Of all the Durham students who came to study in Tokyo, not one of us went home for Christmas. Not just because it’s really really far, but also because we all love Japan and want to experience as much of it as possible while we can.
The only thing that we all thought might be a downside to this choice was spending Christmas away from our families in the UK. There are a lot of things to potentially miss about Christmas Day, and Japanese Christmas is pretty much completely different. But it turned out fine! So I’m going to tell you a bit about how some of us spent Christmas, and after that New Year, in Tokyo.
First off, the main thing I thought I would miss was food. I love mince pies more than I can say, and Christmas dinner is something that I treasure dearly. My family and I managed to partially solve this problem by arranging for a huge box of food to be sent to me from the UK (it should be noted that it’s usually not very expensive to send parcels to and from Japan, surprisingly, and it only took one weekend to arrive!). This box of many wonders contained such goods as mince pies, Christmas cake, many many biscuits, cadburys hot chocolate, and most importantly proper English tea. My cravings were thus satisfied.
In Japan there is no such thing as a family Christmas dinner, and Christmas isn’t a national holiday. Everybody goes to work as usual, and then comes home for a normal evening. There is one difference that Christmas throws into the average Japanese person’s daily life, however, and this is KFC. Yes, KFC. That age-old Christmas tradition. At some point it was decided in the minds of the Japanese populace (after a pretty amazing marketing campaign by Kentucky Fried Chicken) that Christmas dinner was to be KFC, and so after work people go to pick up their RESERVED chicken from their local store. That’s right, you have to reserve KFC for Christmas. That’s how big a deal it is.
We DIDN’T reserve chicken, and we made our own Christmas the way we wanted it. We woke up late and went out for pancakes. Then, we rode in peddle-boats in the park. THEN, we went shopping in Shibuya and Harajuku (because all the shops are open as normal – madness). In the evening, a large group of us exchange students met at an izakaya (like a Japanese pub) to drink, and then proceeded to partake in a very lengthy, drunken session of Christmas karaoke. Think Mariah and Wham. In the end, it was totally weird, and completely different. It didn’t feel like Christmas as much as normality with a dash of Christmas spirit. But it was fun!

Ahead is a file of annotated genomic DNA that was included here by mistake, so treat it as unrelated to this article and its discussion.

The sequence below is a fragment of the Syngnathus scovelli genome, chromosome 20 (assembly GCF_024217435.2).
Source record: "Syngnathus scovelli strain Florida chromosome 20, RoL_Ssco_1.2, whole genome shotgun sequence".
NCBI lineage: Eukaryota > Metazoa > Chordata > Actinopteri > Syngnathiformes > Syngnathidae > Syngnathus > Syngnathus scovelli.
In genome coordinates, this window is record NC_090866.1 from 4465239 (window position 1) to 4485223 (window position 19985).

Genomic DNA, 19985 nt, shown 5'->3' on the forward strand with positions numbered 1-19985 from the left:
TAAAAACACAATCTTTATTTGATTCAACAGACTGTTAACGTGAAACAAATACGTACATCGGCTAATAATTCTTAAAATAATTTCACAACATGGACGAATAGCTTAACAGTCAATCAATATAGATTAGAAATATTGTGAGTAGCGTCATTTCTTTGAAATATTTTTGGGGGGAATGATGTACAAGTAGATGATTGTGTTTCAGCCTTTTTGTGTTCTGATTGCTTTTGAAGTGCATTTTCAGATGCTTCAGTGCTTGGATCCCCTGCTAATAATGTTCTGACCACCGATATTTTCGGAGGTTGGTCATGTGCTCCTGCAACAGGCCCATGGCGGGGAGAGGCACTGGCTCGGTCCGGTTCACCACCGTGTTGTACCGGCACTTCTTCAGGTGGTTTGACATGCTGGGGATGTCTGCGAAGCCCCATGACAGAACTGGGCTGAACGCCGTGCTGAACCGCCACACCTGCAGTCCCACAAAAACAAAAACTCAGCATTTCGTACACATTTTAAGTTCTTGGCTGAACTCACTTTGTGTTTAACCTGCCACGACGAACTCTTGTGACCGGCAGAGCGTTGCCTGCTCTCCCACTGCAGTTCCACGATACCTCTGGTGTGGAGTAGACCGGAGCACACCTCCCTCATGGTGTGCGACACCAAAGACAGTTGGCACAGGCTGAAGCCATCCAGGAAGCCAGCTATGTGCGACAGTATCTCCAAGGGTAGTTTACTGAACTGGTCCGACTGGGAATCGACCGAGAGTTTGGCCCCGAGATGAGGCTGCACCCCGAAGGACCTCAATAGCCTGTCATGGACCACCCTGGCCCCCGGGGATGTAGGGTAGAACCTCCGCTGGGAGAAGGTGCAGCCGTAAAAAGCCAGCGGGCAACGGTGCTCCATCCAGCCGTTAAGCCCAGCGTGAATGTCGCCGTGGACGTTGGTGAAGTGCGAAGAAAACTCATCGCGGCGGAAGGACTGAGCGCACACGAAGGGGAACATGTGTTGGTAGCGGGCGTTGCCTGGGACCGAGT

On Boxing Day, fun ‘Christmas’ activities continued. A few friends and myself went to an exhibition by Sebastian Masuda, my one true Tokyo hero, the founder of Kyary Pamyu Pamyu, director of her music videos, artist, designer and Kawaii icon. Little did we know that he would actually be there. I turned a corner in the gallery, saw his face and had to turn right back around in shock. We spoke to him. I can die now. After this, I went to do something genuinely Christmasy, and that was to see the Nutcracker by a Japanese ballet company! I went with my Teikyo son from Durham, through whom I managed to meet some of the ballerinas who were performing that night. It was a fabulous show!
New Years in Japan is also very different to New Years in the UK. It’s not about getting wasted and going to parties, but about family, ritual and good luck for the coming year. At midnight and just after, many go to their shrine or temple to pray for the first time in the year. It’s customary to watch the sunrise the next morning (the first of the year) for good luck. During the day on January 1st, families gather for a traditional meal and to receive money from relatives.
A few of us gathered on the last night of December to visit Meiji Jingu, one of the biggest and the most popular shrine for New Years in Tokyo. We wore haori (over our coats, because it was freezing) and it was a super sweet affair! The crowds at the shrine were insane and it took a long time to actually get in and pray for the first time in 2016, but the atmosphere was great and the important historical site was lit up beautifully. We all then resolved that we were determined to stay up until sunrise, and so the natural course of action was to do karaoke for five hours until it was time for the sun to come up. We watched it rise in Inokashira park with many others who had come to get their luck.
Having stayed up until 7am, all of us then slept for the entirety of January 1st. On January 2nd, however, we got out of bed to see the emperor at the imperial palace, since this date is one of only two in the year – the other being his birthday – that he actually comes out and addresses the public. Although I’m not much of a fan of the Emperor system itself, historically or as things stand, I thought that seeing the Emperor would be an interesting cultural experience, and went since I might not be able to go again. After lots of crowds and security checks (but also lots of pretty palace scenery) we got to see the emperor talk for about thirty seconds amidst some avid flag-waving before retreating back inside. But hey, at least we can say we did it!
So that’s Christmas and New Years in Japan for you! Tokyo University students now have a winter holiday of three months, so I’ll be letting you know about my travels within Japan and my holiday activities soon!